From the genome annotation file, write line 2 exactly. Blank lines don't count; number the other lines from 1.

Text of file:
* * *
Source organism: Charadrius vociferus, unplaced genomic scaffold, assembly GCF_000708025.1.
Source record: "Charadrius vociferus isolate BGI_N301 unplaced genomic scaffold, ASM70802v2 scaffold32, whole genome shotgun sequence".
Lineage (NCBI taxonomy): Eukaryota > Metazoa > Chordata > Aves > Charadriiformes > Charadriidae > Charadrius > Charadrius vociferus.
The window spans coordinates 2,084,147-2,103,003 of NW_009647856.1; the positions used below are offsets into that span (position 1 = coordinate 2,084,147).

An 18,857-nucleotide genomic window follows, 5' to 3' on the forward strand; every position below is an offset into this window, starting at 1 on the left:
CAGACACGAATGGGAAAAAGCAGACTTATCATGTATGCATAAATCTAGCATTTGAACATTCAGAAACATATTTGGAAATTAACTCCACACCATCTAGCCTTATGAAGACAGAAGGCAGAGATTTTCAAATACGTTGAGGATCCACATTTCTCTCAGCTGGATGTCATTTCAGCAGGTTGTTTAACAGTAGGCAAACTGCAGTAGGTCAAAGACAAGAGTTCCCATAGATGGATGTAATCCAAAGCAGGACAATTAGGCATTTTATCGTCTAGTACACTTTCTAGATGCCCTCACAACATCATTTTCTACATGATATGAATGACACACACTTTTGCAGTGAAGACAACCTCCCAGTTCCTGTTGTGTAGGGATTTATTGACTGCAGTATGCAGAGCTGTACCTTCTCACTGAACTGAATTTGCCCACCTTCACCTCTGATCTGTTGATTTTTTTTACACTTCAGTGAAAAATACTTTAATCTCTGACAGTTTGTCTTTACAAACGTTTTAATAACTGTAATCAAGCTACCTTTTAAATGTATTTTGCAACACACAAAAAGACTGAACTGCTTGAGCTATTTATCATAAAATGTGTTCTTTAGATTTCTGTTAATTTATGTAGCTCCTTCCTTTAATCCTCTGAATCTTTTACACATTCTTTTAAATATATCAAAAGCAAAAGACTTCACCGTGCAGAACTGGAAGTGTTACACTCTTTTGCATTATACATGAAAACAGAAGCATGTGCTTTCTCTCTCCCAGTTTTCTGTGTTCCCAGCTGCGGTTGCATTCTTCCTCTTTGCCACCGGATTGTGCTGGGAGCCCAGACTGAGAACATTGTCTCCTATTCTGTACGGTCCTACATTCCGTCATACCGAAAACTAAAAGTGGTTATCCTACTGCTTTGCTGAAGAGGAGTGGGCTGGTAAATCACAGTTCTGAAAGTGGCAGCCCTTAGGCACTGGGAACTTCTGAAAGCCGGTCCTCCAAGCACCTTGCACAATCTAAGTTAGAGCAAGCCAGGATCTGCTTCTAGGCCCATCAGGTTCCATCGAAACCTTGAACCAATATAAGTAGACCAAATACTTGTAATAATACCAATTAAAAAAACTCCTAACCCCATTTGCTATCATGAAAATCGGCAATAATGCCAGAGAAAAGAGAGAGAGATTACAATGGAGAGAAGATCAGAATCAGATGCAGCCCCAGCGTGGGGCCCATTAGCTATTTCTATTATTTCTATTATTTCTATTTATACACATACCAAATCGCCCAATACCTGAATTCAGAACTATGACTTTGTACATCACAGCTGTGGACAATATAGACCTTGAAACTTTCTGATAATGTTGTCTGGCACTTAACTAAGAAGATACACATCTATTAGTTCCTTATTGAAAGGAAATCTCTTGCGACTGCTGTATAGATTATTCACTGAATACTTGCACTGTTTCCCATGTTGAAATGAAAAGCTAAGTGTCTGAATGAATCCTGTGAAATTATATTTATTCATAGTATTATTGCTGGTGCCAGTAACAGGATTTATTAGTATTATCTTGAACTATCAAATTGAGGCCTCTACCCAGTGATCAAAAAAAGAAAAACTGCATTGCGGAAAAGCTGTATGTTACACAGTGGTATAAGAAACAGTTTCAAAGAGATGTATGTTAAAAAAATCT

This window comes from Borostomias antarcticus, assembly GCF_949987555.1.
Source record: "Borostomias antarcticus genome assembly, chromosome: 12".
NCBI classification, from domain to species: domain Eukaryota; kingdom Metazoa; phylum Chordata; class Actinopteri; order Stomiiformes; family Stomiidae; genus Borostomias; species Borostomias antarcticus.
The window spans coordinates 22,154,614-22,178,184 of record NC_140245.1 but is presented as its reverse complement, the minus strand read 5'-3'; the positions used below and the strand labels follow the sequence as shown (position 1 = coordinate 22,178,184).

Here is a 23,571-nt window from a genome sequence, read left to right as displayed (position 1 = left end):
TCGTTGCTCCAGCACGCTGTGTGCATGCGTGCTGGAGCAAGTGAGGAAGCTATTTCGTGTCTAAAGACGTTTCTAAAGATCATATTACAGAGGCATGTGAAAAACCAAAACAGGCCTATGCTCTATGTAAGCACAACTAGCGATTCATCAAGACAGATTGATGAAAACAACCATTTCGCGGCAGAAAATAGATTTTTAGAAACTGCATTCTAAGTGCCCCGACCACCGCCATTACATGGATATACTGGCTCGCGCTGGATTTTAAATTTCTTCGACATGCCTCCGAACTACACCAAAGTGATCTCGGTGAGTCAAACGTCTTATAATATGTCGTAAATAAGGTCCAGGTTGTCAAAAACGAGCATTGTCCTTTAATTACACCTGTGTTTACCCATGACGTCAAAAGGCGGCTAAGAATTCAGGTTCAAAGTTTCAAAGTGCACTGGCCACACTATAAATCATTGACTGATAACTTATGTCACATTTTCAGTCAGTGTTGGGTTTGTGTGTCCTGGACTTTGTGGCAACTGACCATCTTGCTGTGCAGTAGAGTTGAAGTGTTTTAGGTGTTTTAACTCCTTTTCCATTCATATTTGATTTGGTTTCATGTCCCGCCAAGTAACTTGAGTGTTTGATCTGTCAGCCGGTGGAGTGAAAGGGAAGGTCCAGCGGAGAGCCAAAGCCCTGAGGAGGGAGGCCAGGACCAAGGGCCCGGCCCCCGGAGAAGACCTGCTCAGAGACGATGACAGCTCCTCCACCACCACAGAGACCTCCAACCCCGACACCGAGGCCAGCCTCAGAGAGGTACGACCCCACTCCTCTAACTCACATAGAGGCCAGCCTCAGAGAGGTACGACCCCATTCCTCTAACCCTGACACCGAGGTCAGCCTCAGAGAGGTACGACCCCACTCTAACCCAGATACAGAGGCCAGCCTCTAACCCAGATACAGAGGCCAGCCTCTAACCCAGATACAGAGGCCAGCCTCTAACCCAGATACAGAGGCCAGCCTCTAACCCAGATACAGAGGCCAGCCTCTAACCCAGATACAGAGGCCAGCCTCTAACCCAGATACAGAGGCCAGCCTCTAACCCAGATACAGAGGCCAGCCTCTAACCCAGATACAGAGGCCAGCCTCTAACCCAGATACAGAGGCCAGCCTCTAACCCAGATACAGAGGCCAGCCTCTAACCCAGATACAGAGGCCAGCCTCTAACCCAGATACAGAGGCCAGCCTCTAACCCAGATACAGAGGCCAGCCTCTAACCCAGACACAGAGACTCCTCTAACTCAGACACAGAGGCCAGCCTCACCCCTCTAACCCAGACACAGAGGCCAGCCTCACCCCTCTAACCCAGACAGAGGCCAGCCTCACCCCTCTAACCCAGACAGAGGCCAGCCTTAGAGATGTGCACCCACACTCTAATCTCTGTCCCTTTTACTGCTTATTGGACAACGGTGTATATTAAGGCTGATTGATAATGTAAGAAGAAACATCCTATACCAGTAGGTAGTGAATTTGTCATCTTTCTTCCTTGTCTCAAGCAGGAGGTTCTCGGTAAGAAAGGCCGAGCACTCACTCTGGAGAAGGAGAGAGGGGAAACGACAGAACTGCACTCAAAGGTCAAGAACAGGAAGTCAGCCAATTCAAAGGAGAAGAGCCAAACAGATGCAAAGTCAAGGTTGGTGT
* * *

Source record: "Charadrius vociferus isolate BGI_N301 unplaced genomic scaffold, ASM70802v2 scaffold32, whole genome shotgun sequence".